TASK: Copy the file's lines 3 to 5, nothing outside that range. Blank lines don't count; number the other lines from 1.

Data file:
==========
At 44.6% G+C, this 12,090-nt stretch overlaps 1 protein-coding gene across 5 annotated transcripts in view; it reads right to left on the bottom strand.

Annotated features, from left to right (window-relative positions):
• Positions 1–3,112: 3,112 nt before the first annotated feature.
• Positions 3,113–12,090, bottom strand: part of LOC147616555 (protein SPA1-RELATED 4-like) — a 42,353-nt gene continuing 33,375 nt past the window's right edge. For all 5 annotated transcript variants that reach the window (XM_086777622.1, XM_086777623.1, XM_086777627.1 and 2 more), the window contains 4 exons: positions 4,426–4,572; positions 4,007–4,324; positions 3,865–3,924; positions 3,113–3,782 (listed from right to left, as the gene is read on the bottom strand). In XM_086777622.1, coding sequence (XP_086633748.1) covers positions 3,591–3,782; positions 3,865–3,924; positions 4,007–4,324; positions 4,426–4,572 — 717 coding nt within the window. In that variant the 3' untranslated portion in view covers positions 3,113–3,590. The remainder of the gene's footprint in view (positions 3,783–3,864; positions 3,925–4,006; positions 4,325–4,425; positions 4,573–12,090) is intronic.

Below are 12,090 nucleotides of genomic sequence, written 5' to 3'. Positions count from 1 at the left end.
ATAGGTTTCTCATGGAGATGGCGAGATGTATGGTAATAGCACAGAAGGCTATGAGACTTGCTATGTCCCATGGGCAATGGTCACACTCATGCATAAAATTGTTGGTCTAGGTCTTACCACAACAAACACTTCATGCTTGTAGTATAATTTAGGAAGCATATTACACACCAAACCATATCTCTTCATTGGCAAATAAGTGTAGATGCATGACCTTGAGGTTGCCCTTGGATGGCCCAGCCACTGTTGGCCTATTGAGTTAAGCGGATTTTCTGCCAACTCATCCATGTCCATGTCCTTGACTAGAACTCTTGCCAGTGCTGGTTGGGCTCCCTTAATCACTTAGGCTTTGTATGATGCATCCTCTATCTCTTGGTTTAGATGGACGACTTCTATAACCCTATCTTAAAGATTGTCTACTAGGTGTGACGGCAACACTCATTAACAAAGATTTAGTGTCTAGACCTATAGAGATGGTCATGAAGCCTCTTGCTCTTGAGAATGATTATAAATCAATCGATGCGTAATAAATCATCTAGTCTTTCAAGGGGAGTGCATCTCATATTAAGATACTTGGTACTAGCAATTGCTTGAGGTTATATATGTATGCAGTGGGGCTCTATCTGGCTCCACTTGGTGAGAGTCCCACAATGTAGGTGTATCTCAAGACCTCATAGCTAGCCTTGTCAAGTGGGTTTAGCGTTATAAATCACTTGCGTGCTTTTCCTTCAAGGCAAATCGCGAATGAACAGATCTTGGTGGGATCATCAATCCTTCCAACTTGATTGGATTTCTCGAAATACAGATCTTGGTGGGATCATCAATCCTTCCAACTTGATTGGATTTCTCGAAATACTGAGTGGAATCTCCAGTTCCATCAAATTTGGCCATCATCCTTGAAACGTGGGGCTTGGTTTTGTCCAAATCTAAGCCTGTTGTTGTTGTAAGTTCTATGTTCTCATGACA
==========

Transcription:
• Positions 1–3,112: 3,112 nt before the first annotated feature.
• Positions 3,113–12,090, bottom strand: part of LOC147616555 (protein SPA1-RELATED 4-like) — a 42,353-nt gene continuing 33,375 nt past the window's right edge. For all 5 annotated transcript variants that reach the window (XM_086777622.1, XM_086777623.1, XM_086777627.1 and 2 more), the window contains 4 exons: positions 4,426–4,572; positions 4,007–4,324; positions 3,865–3,924; positions 3,113–3,782 (listed from right to left, as the gene is read on the bottom strand). In XM_086777622.1, coding sequence (XP_086633748.1) covers positions 3,591–3,782; positions 3,865–3,924; positions 4,007–4,324; positions 4,426–4,572 — 717 coding nt within the window. In that variant the 3' untranslated portion in view covers positions 3,113–3,590. The remainder of the gene's footprint in view (positions 3,783–3,864; positions 3,925–4,006; positions 4,325–4,425; positions 4,573–12,090) is intronic.

Below are 12,090 nucleotides of genomic sequence, written 5' to 3'. Positions count from 1 at the left end.